The trial court dismissed petitioner's "440.10" claim. Although petitioner "submitted his own affidavit," the trial court held, petitioner "failed to meet th[e] first prerequisite for relief" by having "failed to submit an affidavit from his trial counsel," and by not "offer[ing] any explanation for this omission." People v. Rosa, No. 4997/96 (N.Y.Sup.Ct. July 25, 2001). The issue that I have to decide is whether the trial court's dismissal was an adequate and independent state ground.

A "firmly established and regularly followed" state procedural rule generally is considered an adequate and independent state ground, sufficient "to foreclose review of a federal claim." Lee v. Kemna, 534 U.S. 362, 376, 122 S. Ct. 877, 151 L. Ed. 2d 820 (2002). In exceptional cases, however, an "exorbitant application of a generally sound rule" may affect the adequacy and independence of the state procedural ground, and allow the United States district court to consider the merits of a constitutional claim. Id.; see also Cotto v. Herbert, 331 F.3d 217, 240 (2d Cir.2003) (waiver of Sixth Amendment right to confront witnesses). In Lee v. Kemna, the most recent discussion of the issue by the United States Supreme Court, three criteria were advanced to help determine the issue: (1) whether the alleged procedural violation was actually relied on in the trial court, and whether perfect compliance with the state rule would have changed the trial court's decision; (2) whether state case-law indicated that compliance with the rule was demanded in the specific circumstances presented; and (3) whether petitioner had "substantially complied" with the rule given "the realities of trial," and, therefore, whether demanding perfect compliance with the rule would serve a legitimate governmental interest. 534 U.S. at 381-85, 122 S. Ct. 877; Cotto, 331 F.3d at 240. It is not enough that the state procedural rule "generally serves a legitimate state interest"; the more important question is whether the application of the procedural rule is "firmly established and regularly followed" in the specific circumstances presented in the case, an inquiry that includes "an evaluation *352 of the asserted state interest in applying the procedural rule in such circumstances." Cotto, 331 F.3d at 240 (citing Lee, 534 U.S. at 386-87, 122 S.Ct. 877).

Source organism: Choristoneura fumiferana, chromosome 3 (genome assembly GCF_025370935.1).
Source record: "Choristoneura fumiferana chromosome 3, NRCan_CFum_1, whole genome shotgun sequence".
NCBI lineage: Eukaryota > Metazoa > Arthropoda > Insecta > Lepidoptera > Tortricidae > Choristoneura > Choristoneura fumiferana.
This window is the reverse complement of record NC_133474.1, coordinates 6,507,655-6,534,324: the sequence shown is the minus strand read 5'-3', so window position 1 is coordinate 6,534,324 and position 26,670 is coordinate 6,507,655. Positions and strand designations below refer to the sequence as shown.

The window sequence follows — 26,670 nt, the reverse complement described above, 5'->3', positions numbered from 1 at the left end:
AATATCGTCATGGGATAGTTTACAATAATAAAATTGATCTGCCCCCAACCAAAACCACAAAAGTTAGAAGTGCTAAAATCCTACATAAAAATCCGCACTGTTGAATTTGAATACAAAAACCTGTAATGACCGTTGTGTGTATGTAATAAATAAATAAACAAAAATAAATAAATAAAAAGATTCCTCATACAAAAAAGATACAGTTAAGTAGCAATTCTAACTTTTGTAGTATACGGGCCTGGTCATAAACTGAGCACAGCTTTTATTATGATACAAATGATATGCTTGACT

The dismissal by a state court of a petition to review and reverse a conviction because of failure to submit the affidavit required by section 440.30 of the Criminal Procedure Law may not, by itself, be an independent and adequate state ground sufficient to foreclose federal review of an alleged constitutional violation. Smart v. Scully, 787 F.2d 816 (2d Cir.1986). If a petitioner's pleadings gives the state court sufficient notice of the constitutional claim, and affords the court a "clear opportunity" to address the claim without the required affidavit, the state court is required to review the claim, or give petitioner an opportunity to replead. Id. at 820. In such a situation, the Second Circuit Court of Appeals held, there is no "legitimate or substantial interest in denying [petitioner, particularly a pro se petitioner] the opportunity to replead the § 440.10 motion." Id.